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Abu Dhabi, UAEFriday 21 September 2018

So you want to be the UAE's first astronaut? New applicants start here for a roller-coaster ride into space

Age may be no barrier, but physical fitness and brains and ambition are a must for the astronaut training programme

The UAE has approved a manned spaceflight programme and could begin training the first Emirati astronauts as early as next year. The National takes a look at what it takes to be an astronaut. Graphic: Roy Cooper / The National
The UAE has approved a manned spaceflight programme and could begin training the first Emirati astronauts as early as next year. The National takes a look at what it takes to be an astronaut. Graphic: Roy Cooper / The National

If you’ve survived the Formula Rosso at Yas Island’s Ferrari World, then it might be time to consider a new career as the UAE’s first astronaut.

With a top speed of 240kph, the world’s fastest roller coaster produces a g-force of about 4.8 - higher than a rocket blasting into space.

As the UAE prepares to begin the search for up to six pioneering astronauts who will carry the country’s space ambitions to new heights, being able to withstand the forces subjected to the human body on lift off and re-entry is just one of the qualifications.

According to Salem Humaid Al Marri, assistant director general at the Mohammed Bin Rashid Space Centre, the search for the UAE’s first astronauts could begin as early as the end of this year.

Read more: UAE ready to train its first astronauts from as early as next year.

Once the selection has been made, the successful candidates will then go years of training, with the aim sending the first man – or woman – into space by 2021, the UAE’s 50th birthday. While has not been specified, it is likely that UAE nationals will be given priority.

But what are the other requirements needed to be an astronaut – what the writer Tom Wolfe called “the Right Stuff” when referring to the first Americans to go in space nearly 60 years ago.

“The most important characteristic for an astronaut is perseverance,” said Dr Deborah Barnhart, the CEO of Space Camp, an education programme at the US Space & Rocket Centre in Alabama.

Dr Barnhart, who will be visiting the UAE next week as part of Discover America month, said she has known would-be astronauts who were turned down up to five times before finally being accepted by Nasa.

Space Camp is an educational venture designed to promote interest in science and space among young people, include several who went on to become astronauts.

“First of all you will need dedication to high achievement in whatever you do,” she said.

The ability to work in a team is also vital.

“You should also be a well rounded individual, capable of doing as many things as you can," she said.

Nasa divides the basic requirements for new astronauts into three areas.

Former Atlantis shuttle commander Chris Ferguson models Boeing's new spacesuit in a mock up of the Starliner capsule. Boeing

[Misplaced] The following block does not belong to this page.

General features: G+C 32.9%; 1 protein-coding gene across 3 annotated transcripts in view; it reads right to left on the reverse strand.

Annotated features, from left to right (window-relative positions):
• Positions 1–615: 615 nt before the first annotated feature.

Former Atlantis shuttle commander Chris Ferguson models Boeing's new spacesuit in a mock up of the Starliner capsule. Boeing

The first is a degree in one of three areas, science, technology, engineering and mathematics. This is important because today’s astronauts need to be able to carry out research and experiments, especially on the International Space Station.

Nasa astronauts also need at least three years’ experience in their chosen field of expertise, or 1,000 hours piloting a jet aircraft.

Finally, they must be physically fit.

The fitness requirement is not as tough as it once was. You can wear glasses, as long as they correct your vision to 20/20. Almost anyone with normal weight and fitness can safely go into low Earth orbit with the right training, which typically take a minimum of two years before a mission.

The first astronauts were also noticeably short. Yuri Gagarin, the first man in space, John Glenn, the first American to orbit the Earth, and Neil Armstrong, the first man on the Moon, were all under 5ft 9ins. Gagarin, who piloted Vostok 1 in 1961, was only 5ft 1ins.

Being short made it easier to fit into the cramped capsules of the first rockets. The newest ships, like the Boeing Starliner, are spacious by comparison, seating up to seven, including passengers. And while it still helps to be shorter, Jim Wetherbee, who holds the record for Space Shuttle missions at five, is 1.93 metres, or 6ft 4ins.

Age need not be a barrier. Astronauts are getting younger all the time, although the youngest person in space was also the second man in space; Gherman Titov was just 25 when he flew Vosktok 2, just four months after Gagarin.

Watch: Gherman Titov becomes the youngest person in space.

Of the latest intake of 30 Nasa astronauts, a third are aged 30 or younger. Nor is old age necessarily a barrier. John Glenn was 77 years old when he returned to space in 1998 on the shuttle Discovery.

It will also help if you have a good exercise regime. Staying fit in low or zero gravity is one of the great challenges of long term space travel, where the danger is muscle and bone density loss. Both Nasa and the European Space Agency have developed exercise routines for astronaut training.

Once in orbit, astronauts on the International Space Station have access to specially designed exercise machines including weights and treadmills. Typically, Nasa astronauts will spend two and half hours a day exercising while in orbit. Some astronauts have even completed marathons while orbiting the Earth.

It’s not for nothing that the boots in the latest spacesuits designed for the Starliner are made by Reebok.

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